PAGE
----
Date of Paper: 14.06.1918

As briefly reported some time ago, Pte. Duncan Barron, Seaforths, was killed in action on the first day of the German offensive on March 21, 1918. He is the second son of Mr and Mrs James Barron, Ord Distillery, Muir of Ord, to make the supreme sacrifice, an elder son, Pte. John Barron, Seaforths, having been officially reported killed on 11th April, 1917, at the battle of Arras. Pte. Duncan Barron, who was 20 years of age, joined the Seaforths in 1916, and went to France in January, 1917. He had seen a great deal of fierce fighting in the great struggle, but hitherto seemed to bear a charmed life. In July last year, in one of the big battles, he was one of three men of his platoon to answer the roll call after the action. He was a fine soldiery fellow, with abounding enthusiasm in all his work, and no one ever undertook the duties of the Army with greater spirit and zest than he did, when the time came at which he was permitted by age to don the khaki and the tartans of his country regiment. Before the war, after a sound education at Tarradale School, Muir of Ord, he was an assistant with Mr James Maclean, merchant, Beauly, and was held in high esteem, not only by his employer, but by the community in which he served. Much loved, by his comrades in arms, respected by his officers, he is greatly mourned in his native district, where there is the deepest sympathy with a family thus doubly bereaved.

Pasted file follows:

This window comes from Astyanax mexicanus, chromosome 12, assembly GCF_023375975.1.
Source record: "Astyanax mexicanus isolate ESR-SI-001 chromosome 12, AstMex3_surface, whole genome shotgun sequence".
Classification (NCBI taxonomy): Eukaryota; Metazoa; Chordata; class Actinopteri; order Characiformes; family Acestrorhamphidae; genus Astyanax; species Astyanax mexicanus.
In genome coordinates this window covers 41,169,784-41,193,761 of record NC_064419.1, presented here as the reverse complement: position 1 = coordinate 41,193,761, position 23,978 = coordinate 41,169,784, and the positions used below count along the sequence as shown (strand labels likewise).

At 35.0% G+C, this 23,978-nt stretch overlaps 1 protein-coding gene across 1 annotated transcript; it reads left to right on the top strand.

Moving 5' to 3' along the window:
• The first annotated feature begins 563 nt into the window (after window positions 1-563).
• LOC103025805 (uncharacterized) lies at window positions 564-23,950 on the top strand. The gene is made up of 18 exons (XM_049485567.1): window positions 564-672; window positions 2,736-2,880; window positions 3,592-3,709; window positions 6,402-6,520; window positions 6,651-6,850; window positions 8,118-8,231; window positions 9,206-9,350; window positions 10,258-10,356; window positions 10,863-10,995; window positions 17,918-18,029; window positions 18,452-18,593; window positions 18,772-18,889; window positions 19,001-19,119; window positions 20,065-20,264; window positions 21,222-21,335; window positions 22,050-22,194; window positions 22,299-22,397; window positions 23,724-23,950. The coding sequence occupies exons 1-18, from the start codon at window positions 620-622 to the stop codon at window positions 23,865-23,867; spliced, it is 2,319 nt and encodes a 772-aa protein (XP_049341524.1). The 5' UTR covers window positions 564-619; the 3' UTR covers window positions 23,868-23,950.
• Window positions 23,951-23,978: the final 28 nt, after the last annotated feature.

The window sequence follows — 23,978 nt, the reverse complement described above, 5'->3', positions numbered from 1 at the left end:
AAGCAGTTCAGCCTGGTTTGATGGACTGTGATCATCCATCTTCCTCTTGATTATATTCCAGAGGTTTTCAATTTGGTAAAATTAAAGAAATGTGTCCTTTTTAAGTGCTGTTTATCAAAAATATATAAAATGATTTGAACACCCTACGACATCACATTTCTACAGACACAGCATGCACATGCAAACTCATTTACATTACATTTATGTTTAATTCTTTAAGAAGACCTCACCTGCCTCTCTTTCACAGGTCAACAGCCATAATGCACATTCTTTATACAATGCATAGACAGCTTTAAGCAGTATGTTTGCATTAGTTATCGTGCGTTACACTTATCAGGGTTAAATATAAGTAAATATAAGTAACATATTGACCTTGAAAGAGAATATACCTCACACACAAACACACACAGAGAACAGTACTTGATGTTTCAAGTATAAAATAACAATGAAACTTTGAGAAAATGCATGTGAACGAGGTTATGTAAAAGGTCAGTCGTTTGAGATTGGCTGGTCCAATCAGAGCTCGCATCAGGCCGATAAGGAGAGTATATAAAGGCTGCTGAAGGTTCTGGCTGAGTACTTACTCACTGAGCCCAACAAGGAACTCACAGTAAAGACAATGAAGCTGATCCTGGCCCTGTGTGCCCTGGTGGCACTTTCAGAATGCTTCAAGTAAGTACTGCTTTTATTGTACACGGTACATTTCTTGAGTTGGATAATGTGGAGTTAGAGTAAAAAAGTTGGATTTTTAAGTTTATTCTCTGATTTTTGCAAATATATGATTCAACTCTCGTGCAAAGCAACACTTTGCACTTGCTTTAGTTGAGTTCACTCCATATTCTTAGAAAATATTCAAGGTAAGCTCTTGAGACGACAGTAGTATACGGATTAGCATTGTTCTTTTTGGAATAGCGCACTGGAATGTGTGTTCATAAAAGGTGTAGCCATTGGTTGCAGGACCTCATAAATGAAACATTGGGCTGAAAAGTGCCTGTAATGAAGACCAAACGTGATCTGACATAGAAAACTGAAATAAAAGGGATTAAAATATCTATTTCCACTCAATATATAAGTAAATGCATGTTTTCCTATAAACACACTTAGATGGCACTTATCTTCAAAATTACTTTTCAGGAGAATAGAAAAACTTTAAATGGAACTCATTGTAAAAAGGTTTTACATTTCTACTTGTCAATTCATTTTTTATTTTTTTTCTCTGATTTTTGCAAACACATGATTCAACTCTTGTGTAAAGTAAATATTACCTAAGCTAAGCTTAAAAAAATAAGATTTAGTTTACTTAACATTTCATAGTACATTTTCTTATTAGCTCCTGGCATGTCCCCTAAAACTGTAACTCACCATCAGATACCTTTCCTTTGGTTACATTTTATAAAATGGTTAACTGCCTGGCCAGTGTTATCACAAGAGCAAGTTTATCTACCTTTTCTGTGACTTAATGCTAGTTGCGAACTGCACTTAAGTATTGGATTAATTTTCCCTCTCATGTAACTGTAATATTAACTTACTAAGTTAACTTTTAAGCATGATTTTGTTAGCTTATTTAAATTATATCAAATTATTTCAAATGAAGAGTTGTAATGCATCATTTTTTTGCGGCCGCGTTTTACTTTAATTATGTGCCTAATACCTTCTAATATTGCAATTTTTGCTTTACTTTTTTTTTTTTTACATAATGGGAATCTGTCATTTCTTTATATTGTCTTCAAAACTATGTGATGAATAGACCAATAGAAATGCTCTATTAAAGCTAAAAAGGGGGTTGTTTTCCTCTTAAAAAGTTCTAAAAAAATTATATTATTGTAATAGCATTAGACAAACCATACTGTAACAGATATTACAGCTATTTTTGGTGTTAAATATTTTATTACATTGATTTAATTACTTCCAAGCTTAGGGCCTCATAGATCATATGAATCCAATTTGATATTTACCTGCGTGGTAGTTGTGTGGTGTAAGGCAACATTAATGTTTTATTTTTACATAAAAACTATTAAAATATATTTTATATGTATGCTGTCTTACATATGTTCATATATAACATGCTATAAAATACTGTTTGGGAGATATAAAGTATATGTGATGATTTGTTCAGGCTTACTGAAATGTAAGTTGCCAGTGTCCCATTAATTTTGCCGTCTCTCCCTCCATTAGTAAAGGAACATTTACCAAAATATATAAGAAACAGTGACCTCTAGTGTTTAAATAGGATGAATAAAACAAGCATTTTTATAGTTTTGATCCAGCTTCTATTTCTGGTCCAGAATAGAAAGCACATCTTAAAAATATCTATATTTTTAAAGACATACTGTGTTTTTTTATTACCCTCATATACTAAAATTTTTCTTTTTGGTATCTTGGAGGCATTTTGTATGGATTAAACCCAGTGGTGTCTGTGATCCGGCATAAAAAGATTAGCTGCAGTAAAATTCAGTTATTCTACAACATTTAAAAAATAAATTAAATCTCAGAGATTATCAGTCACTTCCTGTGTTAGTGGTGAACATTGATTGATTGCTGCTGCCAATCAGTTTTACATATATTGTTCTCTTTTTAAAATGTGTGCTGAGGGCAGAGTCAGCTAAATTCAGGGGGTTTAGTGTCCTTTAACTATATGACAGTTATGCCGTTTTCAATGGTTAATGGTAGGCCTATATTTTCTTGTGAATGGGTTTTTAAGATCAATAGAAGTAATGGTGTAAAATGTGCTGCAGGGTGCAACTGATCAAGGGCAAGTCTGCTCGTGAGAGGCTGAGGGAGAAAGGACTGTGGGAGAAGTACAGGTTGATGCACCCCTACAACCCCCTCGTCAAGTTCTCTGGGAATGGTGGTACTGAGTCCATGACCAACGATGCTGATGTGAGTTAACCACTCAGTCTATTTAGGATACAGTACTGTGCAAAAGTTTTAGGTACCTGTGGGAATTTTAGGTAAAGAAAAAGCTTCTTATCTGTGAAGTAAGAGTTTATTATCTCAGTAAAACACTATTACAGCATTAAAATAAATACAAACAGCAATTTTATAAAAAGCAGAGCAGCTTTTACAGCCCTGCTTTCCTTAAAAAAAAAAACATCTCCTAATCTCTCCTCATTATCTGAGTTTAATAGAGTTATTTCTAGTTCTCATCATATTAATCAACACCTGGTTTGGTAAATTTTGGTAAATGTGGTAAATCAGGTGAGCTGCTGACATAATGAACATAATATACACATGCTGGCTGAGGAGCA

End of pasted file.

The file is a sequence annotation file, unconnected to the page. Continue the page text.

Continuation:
Later entry (undated):

Later entry (undated):- THE LATE LCE.-CPL. J. BARRON, SEAFORTHS, MUIR OF ORD
Lance-Corpl. John Barron, Seaforths, who has now been officially reported killed in action, on 11th April, 1917, was the eldest son of Mr and Mrs Barron, Ord Distillery, Muir of Ord. Lce.-Cpl. Barron at the time of his death was one of the fast diminishing band of the 4th Seaforths that mobilised in August, 1914, and went to the front, the first regiment of the immortal Highland Territorial Division to leave its war station, in November. 14th. Lce.-Cpl. Barron was in the battles of Neuve Chapelle in March 1915, escaping scathless, and in the battle of Aubers Ridge on 9th April, 1915. In the latter engagement he was very severely wounded. In hospital at Stobhill Hospital, Glasgow, for 15 months, after several operations he recovered, and in November, 1916, he was back again in the line, in time for the Ancre. A fine type of young Highland soldier – he was only 23 years of age – he was a quiet, companionable, young fellow, much loved by all his comrades, and much mourned in his death.